In case you missed it, lately there’s been a big brouhaha about curcumin – a natural compound found in the spice turmeric that is reputed to have powerful health benefits.
Curcumin has been the focus of a large number of studies purporting to show its effects on cancer, brain problems and other maladies. But when a researcher at the University of Minnesota, along with scientists from other schools, took a close look at these scientific papers, she decided there was less than meets the eye.
She and her colleagues concluded that the best studies she could find didn’t really prove there was much if any benefit from taking curcumin. Poor design was one of their main objections to the studies they analyzed.
But even though the research paper found fault with the studies it examined and cast doubt on the benefits of curcumin, the mainstream press was quick to sensationalize and distort their coverage. Time magazine screamed “Turmeric May Not be a Miracle Spice at All.” And Quartz claimed, “Forget what you’ve heard: Turmeric seems to have zero medicinal properties.”
Turmeric, which is a complicated conglomeration of many different biochemicals, was never even the subject of the Minnesota group’s work. As the researchers put it, the best way to use turmeric (and test its health benefits), is to use the whole spice, not isolated compounds taken from it.
They conclude, “…consideration of holistic approaches that take into account the chemical and PD/PK complexity of turmeric and its broad TxM (traditional medicine)/nutritional foundation appears to be a superior direction for future research in the turmeric domain.”1
In other words, the Minnesota researchers urged their fellow scientists to test turmeric in its original form, not to assume you can obtain therapeutic results when you isolate curcumin from turmeric.
Their work suggests that isolated curcumin extract is not very effective. But it didn’t settle the question of whether whole turmeric is beneficial.
There’s More to Turmeric Than Curcumin
When it comes to the benefits of turmeric, you have to keep in mind that in Ayurvedic Medicine (the traditional medical practice in India), turmeric is consumed as a whole herb, not a lab-concocted, isolated compound. In India, turmeric for use as a medicine is usually prepared as tea or in ghee (clarified butter).2
You also have to remember there are plenty of other compounds in turmeric that are great for health.
For example, a study in Germany shows that a natural substance in turmeric called aromatic turmerone has the potential to help prevent or even treat Alzheimer’s disease. In these tests, researchers found that this biochemical can boost the activity of stem cells in the brain and aid the regeneration of neurons.3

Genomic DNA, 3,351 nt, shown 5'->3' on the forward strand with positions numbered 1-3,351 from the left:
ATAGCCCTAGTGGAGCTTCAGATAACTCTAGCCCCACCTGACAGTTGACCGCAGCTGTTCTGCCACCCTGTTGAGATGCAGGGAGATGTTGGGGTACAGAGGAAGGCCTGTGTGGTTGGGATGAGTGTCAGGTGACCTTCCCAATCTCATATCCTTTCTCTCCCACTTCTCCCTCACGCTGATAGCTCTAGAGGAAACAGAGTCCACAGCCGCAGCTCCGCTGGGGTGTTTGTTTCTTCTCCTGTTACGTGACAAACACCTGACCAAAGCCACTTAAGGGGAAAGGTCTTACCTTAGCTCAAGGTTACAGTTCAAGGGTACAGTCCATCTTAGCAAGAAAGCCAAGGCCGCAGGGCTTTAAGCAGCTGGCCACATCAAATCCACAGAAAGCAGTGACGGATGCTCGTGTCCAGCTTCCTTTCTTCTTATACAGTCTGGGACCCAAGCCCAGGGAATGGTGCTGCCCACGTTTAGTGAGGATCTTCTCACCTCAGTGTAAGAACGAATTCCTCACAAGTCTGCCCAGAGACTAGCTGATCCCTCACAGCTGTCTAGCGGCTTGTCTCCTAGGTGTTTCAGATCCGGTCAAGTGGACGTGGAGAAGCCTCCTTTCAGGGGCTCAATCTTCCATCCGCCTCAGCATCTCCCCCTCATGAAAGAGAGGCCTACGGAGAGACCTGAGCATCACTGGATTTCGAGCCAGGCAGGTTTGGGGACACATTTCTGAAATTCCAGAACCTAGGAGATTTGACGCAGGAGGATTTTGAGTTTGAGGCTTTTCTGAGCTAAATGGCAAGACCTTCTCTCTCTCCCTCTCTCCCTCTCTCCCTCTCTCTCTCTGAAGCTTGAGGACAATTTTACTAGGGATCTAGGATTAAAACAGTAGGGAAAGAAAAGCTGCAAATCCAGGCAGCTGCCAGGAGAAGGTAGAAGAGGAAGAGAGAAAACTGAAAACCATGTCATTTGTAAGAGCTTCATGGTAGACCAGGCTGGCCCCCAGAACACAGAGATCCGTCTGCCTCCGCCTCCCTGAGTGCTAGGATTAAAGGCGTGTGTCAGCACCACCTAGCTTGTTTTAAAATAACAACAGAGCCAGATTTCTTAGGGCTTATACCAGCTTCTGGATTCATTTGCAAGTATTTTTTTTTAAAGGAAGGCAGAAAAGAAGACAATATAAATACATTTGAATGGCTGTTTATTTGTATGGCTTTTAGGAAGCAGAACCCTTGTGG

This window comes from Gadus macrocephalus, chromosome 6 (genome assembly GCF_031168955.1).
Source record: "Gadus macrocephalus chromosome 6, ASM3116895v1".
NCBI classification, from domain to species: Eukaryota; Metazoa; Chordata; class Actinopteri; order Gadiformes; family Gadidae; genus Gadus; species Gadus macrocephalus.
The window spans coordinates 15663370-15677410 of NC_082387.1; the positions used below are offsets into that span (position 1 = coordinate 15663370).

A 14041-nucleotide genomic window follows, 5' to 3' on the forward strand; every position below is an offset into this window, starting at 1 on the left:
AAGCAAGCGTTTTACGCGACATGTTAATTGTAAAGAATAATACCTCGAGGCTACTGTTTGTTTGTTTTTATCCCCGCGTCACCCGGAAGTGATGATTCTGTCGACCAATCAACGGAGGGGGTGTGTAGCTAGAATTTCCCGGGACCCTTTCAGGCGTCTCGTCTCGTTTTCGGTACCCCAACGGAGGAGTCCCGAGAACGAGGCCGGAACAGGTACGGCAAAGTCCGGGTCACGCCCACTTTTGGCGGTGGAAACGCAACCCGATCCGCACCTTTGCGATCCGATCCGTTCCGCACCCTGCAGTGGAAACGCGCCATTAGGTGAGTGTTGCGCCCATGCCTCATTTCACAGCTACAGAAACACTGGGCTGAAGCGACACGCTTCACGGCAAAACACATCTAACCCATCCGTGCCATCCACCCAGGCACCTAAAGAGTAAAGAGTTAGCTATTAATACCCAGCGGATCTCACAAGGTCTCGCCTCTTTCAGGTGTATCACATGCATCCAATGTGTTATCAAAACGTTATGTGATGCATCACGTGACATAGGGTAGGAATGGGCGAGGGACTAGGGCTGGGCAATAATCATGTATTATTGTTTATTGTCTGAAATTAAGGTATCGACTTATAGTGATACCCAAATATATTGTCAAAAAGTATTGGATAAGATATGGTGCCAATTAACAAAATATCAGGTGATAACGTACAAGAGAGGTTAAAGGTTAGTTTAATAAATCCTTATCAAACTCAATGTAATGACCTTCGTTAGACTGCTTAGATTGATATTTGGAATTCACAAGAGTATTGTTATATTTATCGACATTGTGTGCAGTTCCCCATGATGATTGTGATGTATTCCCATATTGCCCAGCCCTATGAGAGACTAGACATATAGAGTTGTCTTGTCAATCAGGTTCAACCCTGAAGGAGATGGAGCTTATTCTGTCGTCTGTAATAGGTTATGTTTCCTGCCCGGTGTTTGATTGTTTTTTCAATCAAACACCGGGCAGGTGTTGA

The German scientists point out that other tests of aromatic turmerone have shown it can also stop brain inflammation by hampering the harmful over-activity of microglia, immune cells that roam the brain.4
So no doubt there was more than just curcumin involved when researchers in China found they could improve working memory by adding one gram of whole turmeric to the breakfasts of people over the age of 60 (and this was a double-blind, placebo controlled study).5
In another placebo-controlled trial, researchers showed that giving curcumin along with pepper to people with type 2 diabetes helped fight oxidative stress and could possibly enhance heart health and fight against the complications of diabetes.6 The addition of pepper is believed to help the body’s absorption of curcumin.
Ancient Doctors Knew Something
Another fact in turmeric’s favor is its use in Indian and Chinese medicine for thousands of years. All that clinical, real-life experience has some value as evidence. According to these traditions, turmeric is good for fighting inflammation, purifying the blood, stimulating digestion, easing joint pain, detoxifying the liver and healing wounds on the skin.
So while researchers continue to argue over how best to study turmeric and the bioactive substances it contains, that doesn’t mean we shouldn’t put this venerable herb to work improving our health.
It’s known that turmeric takes a while to be effective – months, for some people. It’s not a quick fix as in “Take two and you’ll feel better in an hour.” It’s a mild anti-inflammatory, but it’s safe, and can be used day after day, week after week, year after year. If you do that, you’ll feel the effects of its gentle magic steal over you.
In alternative medicine, one of the hardest things is to persuade people to have patience, so used to instant results are we. You don’t heal by eating right for a week. You heal by eating right for years.
And one of the most common comments we get here at Green Valley is, “I didn’t think much about it, then I just noticed one day I didn’t have pain anymore.” Pain is a good thing to NOT have on your mind!